In the movie “Big Hero 6,” the millennial protagonists build and developed “Baymax,” a robot with artificial intelligence that acts as a personal health companion. It activates when someone is in need of medical attention and stops only when the individual is satisfied. While still a fiction, the situation represents what millennials are capable of.
Born mostly between 1980 and 2004, they are already the largest generation in the US, overtaking the Baby Boomers and Gen X, in 2016 (according to Pew Research Center). This year, they are expected to spend in excess of $200 Billion. They are also a generation that focuses less on ownership (house, car, and others) and more on service and value (the rise of the Uber and the AirBnB). It’s no surprise that they have led to the rise of sharing economy and accelerated growth of the experience economy.
The millennials today are not looking for just a transaction; they expect an experience that adds value. These expectations, fueled by abundant and instantaneous information and economic constraints, have had a domino effect on other generations, such that they have started having similar expectations. The combined effect has fundamentally transformed the user experience in industries like retail, banking, and telecom. How often do we go to our bank branches or to our telecom service provider’s office to get things done? Not often, right? A recent survey by UPS found that shoppers made 51 percent of their purchase online. These industries had to redefine the user experience through technological innovations—cloud services, digital payments, secured authentications, intuitive user interfaces, and more recently—artificial intelligence (Watson, Siri, Alexa, Cortana, etc) and robotic process automations—all with the intent of providing a simpler, faster and more valuable experience, closer to where the customer is.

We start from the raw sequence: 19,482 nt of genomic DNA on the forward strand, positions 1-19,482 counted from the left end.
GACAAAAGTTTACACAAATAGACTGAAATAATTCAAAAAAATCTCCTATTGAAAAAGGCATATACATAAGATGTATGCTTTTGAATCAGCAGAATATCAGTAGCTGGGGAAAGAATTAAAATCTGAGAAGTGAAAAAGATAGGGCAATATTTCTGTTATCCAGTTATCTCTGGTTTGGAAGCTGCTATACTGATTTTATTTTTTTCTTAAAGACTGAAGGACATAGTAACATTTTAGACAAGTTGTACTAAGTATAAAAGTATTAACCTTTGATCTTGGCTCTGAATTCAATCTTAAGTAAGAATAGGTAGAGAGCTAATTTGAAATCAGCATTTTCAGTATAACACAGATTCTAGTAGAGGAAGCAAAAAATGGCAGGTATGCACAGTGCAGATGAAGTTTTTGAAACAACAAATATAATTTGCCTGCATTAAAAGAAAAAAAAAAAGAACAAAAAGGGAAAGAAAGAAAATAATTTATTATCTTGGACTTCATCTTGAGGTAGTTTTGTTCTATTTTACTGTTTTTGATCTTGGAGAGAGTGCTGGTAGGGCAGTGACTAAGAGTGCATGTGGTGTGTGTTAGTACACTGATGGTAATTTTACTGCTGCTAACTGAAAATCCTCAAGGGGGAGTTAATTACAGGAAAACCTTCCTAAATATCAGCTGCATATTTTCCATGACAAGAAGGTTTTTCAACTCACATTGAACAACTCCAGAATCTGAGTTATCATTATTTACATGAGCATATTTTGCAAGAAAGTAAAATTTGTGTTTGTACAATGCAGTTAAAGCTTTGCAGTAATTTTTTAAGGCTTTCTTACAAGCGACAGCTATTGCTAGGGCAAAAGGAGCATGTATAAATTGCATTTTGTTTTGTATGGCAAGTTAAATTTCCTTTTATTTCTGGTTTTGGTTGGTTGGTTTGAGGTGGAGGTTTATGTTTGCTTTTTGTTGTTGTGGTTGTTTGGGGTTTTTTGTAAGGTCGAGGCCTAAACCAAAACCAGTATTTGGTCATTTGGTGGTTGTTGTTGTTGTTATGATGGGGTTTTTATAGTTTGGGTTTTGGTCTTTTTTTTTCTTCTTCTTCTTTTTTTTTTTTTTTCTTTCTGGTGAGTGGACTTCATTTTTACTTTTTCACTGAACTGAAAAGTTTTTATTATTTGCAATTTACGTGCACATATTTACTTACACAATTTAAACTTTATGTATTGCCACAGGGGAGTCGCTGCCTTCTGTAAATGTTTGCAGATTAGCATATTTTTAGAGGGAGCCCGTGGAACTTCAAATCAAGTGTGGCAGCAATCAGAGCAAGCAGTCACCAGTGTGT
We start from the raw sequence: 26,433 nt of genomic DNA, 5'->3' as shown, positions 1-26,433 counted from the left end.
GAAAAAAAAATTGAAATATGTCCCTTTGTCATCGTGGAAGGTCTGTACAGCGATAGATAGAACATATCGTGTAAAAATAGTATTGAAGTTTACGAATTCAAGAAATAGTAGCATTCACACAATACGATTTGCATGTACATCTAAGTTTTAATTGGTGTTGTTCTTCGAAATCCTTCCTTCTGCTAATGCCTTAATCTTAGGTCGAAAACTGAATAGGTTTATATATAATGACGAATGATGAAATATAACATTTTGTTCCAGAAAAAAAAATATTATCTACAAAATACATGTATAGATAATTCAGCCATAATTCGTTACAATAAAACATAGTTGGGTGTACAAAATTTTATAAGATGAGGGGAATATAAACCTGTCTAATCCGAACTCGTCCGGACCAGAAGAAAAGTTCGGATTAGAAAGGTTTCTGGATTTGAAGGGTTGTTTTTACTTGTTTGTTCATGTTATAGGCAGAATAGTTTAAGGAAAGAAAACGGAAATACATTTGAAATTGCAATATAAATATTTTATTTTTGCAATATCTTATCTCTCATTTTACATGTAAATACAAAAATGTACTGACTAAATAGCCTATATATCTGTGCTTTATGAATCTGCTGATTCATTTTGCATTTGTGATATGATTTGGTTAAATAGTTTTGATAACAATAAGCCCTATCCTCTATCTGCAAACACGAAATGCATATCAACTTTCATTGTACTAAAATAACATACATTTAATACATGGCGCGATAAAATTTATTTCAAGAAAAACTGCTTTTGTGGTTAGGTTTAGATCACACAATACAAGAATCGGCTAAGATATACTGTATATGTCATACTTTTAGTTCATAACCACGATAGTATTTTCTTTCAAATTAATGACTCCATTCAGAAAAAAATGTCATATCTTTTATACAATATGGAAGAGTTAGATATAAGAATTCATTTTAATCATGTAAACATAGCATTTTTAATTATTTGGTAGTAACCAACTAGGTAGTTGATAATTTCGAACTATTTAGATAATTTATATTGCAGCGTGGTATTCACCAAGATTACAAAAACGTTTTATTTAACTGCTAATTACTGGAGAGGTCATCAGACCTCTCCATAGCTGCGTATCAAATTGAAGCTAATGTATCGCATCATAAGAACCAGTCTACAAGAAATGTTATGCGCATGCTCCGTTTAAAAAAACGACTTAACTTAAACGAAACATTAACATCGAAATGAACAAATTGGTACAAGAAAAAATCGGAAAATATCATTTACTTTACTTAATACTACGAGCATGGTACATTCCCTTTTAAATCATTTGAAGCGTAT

The millennials, being used to this enhanced experience in other industries, have the same service and user experience expectation from the Health industry. Also, their focus seems to be more on holistic health and wellness (preventive care) and less on curative care. This force is driving major changes in health delivery and reshaping the user experience.
The increase in retail clinics is a good example. According to an Accenture study, the increase between 2014 and 2017 is expected to be 47 percent with nearly 2800 clinics across the country. The expectations of more flexibility (shorter wait time, less travel time), better value (lower cost for similar services) and simplicity (one stop shop for treatments and prescriptions) are leading to this significant change.
Patient portals, mobile health applications, and wearable devices are making it easier for patients to access and analyze their health data, whenever and wherever. A recent study by Accenture found that between 2014 and 2016, accessing electronic health information grew by 60 percent and the use of health apps and wearables grew by 100 percent.
Online search and reviews, though still not the predominant method, are increasingly becoming key sources of finding the care provider. Not all such websites are reputable, but there are a sizable number of them (like WebMD, ZocDocs, Top Doctors and Healthgrades) that are trustworthy.
New partnerships continue to form, to provide new and innovative experiences. For example, hospitals (like MedStar Health) are partnering with ride-sharing companies (like Uber) to make trips easier for patients. While this will benefit patients of all generations, the change was influenced largely by millennial behaviors and expectations.
The journey is far from over and the user experience in the health industry, in the areas of interoperability and portability of health data, personalized medicine, and others, could definitely be made better. However, it’s heartening to see that millennial-driven user expectations are influencing industry players to think out-of-the-box and innovate with technology to strive for creating a best-in-class experience.